To put this another way, legislation should not operate more harshly in removing assets from the convicted defendant than is required by the legitimate aims of that legislation. The legislation must strike a fair balance between the demands of the general interest of the community and the requirements of the protection of the individual defendant’s fundamental rights.
A confiscation order which is so harsh as to fail to maintain a fair balance between these competing demands and requirements will be disproportionate.
What is proportionate?
The UK Supreme Court in Waya gave examples of what it would regard as proportionate in the context of confiscation.
They said that a legitimate, and proportionate, confiscation order may have one or more of three effects:
- (a) it may require the defendant to pay the whole of a sum which he has obtained jointly with others;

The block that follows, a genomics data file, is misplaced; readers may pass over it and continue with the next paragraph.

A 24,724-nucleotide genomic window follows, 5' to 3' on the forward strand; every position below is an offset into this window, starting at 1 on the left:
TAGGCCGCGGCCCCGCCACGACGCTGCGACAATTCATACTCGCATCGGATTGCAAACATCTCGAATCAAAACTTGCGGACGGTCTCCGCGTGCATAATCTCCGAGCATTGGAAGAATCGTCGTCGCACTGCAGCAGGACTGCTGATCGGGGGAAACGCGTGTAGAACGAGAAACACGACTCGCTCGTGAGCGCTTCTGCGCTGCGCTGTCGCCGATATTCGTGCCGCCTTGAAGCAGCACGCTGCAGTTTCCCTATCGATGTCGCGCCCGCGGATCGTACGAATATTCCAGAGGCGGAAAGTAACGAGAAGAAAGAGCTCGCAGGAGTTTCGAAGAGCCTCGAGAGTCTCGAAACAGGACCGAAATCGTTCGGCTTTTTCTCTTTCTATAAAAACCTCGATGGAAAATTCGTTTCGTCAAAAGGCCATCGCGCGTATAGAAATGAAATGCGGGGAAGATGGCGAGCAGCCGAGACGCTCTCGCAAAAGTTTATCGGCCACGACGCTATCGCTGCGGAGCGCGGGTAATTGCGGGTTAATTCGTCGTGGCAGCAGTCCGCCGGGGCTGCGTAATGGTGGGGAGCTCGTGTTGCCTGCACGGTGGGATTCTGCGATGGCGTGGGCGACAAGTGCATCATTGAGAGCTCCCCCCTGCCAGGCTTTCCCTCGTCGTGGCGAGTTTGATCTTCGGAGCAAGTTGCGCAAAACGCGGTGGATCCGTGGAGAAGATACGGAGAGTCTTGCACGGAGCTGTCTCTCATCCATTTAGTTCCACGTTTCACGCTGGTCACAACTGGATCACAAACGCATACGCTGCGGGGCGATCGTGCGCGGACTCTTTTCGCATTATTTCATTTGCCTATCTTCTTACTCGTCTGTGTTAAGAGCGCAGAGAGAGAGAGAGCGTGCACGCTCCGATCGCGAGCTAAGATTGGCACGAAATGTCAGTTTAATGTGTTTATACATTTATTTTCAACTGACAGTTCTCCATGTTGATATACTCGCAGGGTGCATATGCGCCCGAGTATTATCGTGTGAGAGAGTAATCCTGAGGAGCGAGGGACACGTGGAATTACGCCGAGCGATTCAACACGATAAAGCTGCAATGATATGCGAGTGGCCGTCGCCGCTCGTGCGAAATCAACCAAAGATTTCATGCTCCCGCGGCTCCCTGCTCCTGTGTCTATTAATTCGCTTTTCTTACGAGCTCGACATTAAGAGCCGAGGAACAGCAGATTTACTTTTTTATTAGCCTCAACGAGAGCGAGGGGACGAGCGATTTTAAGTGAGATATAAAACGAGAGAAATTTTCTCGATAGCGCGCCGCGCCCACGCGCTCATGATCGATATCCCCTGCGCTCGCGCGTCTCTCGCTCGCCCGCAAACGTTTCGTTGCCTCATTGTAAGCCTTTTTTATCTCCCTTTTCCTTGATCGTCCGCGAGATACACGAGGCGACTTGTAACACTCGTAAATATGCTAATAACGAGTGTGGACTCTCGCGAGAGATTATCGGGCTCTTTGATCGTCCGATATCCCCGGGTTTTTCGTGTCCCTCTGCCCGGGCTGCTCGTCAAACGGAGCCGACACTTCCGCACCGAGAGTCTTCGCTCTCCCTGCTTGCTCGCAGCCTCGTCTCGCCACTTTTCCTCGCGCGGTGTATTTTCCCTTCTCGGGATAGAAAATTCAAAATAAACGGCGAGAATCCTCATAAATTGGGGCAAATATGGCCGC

- (b) it may require several defendants each to pay a sum which has been obtained, successively, by each of them, as where one defendant pays another for criminal property;
- (c) it may require a defendant to pay the whole of a sum which he has obtained by crime without enabling him to set off expenses of the crime.
It follows from this that a confiscation order will not be regarded by the courts as disproportionate simply because it requires a convicted defendant to pay more than the sum which he would have been required to pay to put him back in the financial position he would now be in if he had not committed his crime.
Although the expression ‘pay back’ is sometimes used in connection with confiscation, a confiscation order can require much more than that.
Examples of ‘disproportionate’ orders
The UK Supreme Court however did indicate that where the benefit obtained by the defendant has been wholly restored to the loser a confiscation order which required him to pay the same sum again does not achieve the object of the legislation and so would be disproportionate.
Subsequent decisions of the Supreme Court and the Court of Appeal have extended that to other situations which the courts have considered to be analogous to restoration of property to the loser.